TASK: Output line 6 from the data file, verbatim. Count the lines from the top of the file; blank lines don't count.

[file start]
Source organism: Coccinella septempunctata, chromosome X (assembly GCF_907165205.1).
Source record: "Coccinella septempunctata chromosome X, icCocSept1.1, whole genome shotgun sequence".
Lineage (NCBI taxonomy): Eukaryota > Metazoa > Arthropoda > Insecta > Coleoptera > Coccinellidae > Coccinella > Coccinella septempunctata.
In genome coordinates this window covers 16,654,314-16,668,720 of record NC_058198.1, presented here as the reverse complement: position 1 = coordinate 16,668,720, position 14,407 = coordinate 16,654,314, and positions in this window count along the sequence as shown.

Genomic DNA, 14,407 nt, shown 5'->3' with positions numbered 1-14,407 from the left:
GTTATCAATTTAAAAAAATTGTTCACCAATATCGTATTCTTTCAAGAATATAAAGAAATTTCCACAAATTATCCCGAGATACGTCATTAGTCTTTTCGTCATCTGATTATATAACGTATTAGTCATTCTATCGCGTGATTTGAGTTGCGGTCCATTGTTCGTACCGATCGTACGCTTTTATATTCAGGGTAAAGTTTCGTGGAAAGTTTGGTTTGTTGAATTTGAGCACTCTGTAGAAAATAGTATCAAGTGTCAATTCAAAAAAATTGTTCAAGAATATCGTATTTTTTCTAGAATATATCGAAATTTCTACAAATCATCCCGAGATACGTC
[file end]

GTTATCAATTTAAAAAAATTGTTCACCAATATCGTATTCTTTCAAGAATATAAAGAAATTTCCACAAATTATCCCGAGATACGTCATTAGTCTTTTCGTCATCTGATTATATAACGTATTAGTCATTCTATCGCGTGATTTGAGTTGCGGTCCATTGTTCGTACCGATCGTACGCTTTTATATTCAGGGTAAAGTTTCGTGGAAAGTTTGGTTTGTTGAATTTGAGCACTCTGTAGAAAATAGTATCAAGTGTCAATTCAAAAAAATTGTTCAAGAATATCGTATTTTTTCTAGAATATATCGAAATTTCTACAAATCATCCCGAGATACGTC